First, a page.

New cassava variety to offer farmers relief
By Wainaina Wambu | June 9th 2020
After a decade of toil, Kenyan researchers have developed disease-resistant cassava tipped to raise food security and create wealth for rural families.
The researchers are hoping for a smooth sail against regulatory hurdles that have slowed the roll out of other Genetically Modified (GMO) crops such as cotton and maize.
Kenyan researchers are seeking approval to introduce the new variety that is resistant to the cassava brown streak disease.’
The Kenya Agricultural and Livestock Research Organisation (Kalro) made an application to NBA seeking environmental release (open field cultivation) that would allow breeding and multiplication of the variety before it is made available to farmers.
NBA has now invited public comments after which national performance trials for the variety can start. Kenya imposed a GMO ban in 2012 following a controversial study that alleged GMOs cause cancer.
Since last year, Cabinet has been expected to give a verdict on whether to lift the ban. Instead, the government has adopted a case-by-case policy with focus recently being put on BT cotton and now cassava.
Lead scientist Douglas Miano, who is in charge of developing the tuber under Virus Resistant Cassava for Africa (VIRCA plus project), told Financial Standard that awareness of GMO crops has improved.
“Cotton and maize have created a lot of awareness and the discussions have advanced. For this reason, we expect things will be different. We are now hoping for a smooth roll out unlike the hurdles faced by cotton and maize,” Dr Miano said.
There are two types of diseases that affect cassavas - the cassava mosaic disease (CMD) and the CBSD.
Kalro Biotechnology Centre Director Catherine Taracha said the former can be managed easily but the latter has proved a headache for many years.
She explained that CMD causes stunting of the cassava plant and crinkling of the leaves while CBSD causes malformation of the roots.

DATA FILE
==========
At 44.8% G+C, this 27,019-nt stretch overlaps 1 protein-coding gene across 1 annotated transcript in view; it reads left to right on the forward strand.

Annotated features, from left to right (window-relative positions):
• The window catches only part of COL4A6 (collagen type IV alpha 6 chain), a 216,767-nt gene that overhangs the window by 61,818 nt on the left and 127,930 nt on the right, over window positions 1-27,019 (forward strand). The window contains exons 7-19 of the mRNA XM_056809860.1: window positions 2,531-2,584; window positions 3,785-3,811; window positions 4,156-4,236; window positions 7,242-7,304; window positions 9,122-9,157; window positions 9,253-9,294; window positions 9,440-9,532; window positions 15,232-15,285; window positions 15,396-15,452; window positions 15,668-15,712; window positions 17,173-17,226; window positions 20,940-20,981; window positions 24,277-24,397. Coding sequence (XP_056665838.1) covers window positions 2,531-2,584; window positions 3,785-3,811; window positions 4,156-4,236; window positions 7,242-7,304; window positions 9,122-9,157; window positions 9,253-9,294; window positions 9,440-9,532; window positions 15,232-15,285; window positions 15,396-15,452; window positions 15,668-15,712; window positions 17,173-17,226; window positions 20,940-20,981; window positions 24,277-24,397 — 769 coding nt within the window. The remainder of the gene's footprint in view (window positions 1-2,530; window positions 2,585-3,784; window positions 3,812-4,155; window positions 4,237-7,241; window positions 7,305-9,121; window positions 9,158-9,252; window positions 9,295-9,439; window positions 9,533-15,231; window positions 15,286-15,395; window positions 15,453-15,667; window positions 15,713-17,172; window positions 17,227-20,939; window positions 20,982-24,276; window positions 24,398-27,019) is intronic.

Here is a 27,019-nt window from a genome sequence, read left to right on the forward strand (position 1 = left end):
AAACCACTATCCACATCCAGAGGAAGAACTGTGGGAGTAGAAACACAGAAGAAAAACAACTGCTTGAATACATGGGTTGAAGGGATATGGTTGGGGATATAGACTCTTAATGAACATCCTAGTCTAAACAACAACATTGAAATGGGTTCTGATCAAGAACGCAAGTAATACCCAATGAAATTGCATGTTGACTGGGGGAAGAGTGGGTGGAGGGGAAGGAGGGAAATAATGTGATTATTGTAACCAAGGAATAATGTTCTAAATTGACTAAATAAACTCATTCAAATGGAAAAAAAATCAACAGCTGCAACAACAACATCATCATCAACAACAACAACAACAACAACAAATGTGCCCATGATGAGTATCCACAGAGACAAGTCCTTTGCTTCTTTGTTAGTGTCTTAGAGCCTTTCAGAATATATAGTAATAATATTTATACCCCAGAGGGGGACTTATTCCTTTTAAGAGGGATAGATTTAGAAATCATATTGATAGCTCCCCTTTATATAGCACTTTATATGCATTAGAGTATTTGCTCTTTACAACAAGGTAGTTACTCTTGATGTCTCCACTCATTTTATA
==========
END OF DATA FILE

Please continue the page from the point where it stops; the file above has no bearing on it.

It is only when harvesting the cassava that the rot on the roots can be observed. “The disease has serious implications for smallholder cassava farmers. Losses suffered by cassava farmers go up to 70 per cent of production costs,” she said.
Extensive studies have proved sustained resistance by the new cassava variety. “We have planted it in different areas, over different cropping cycles and found out that this cassava still maintains resistance to disease,” Dr Taracha said.
Last year, Kenya produced 973,000 tonnes of cassava, all of which were consumed in the country.
About 60 per cent of cassava in the country is produced in the Western region. Coast produces 30 per cent, while Eastern and Central regions produce 10 per cent
Cassava leaves are also consumed by certain communities; they are a rich protein source. Taracha said cassava is a staple food in those regions and it can also help relieve pressure on maize consumption for the rest of the country.
“Cassava is a resilient crop that can relieve pressure on maize - the country’s staple food. Maize production has declined due to climate change and emerging pests and diseases,” she said.
Given that the new variety can also be used to blend flours made from wheat and maize flour, Taracha said its demand could go up, which means bigger returns for farmers.
She also pointed out that it can be used in the manufacture of biodegradable bags, starch and animal feeds.
“Cassavas can contribute to wealth and job creation for many people,” Taracha said. Experts also say that the new variety has low cyanogenic levels. Cyanogen is a colourless gas that is harmful to humans.
Following extensive research in laboratories and greenhouses, field trials have already been conducted in three agri-ecological zones - Busia, Kiambu and Mtwapa.
Director of the International Service for the Acquisition of Agri-biotech Application (ISAAA) Margaret Karembu has exuded confidence that NBA will make available the superior cassava variety to breeders and farmers.
“Cassava is an important food and cash crop for small-scale farmers in Kenya, but plant diseases such as CBSD can destroy up to 100 per cent of harvests, threatening livelihoods and family welfare,” Dr Karembu said.
She was speaking during a sensitisation meeting on the new cassava variety organised by ISAA that brought scientists together. NBA Chief Executive Dorington Ogoyi said GMO cassava was likely to have an ‘easier path’ than other GMO crops due to shifting understanding of its breeding.
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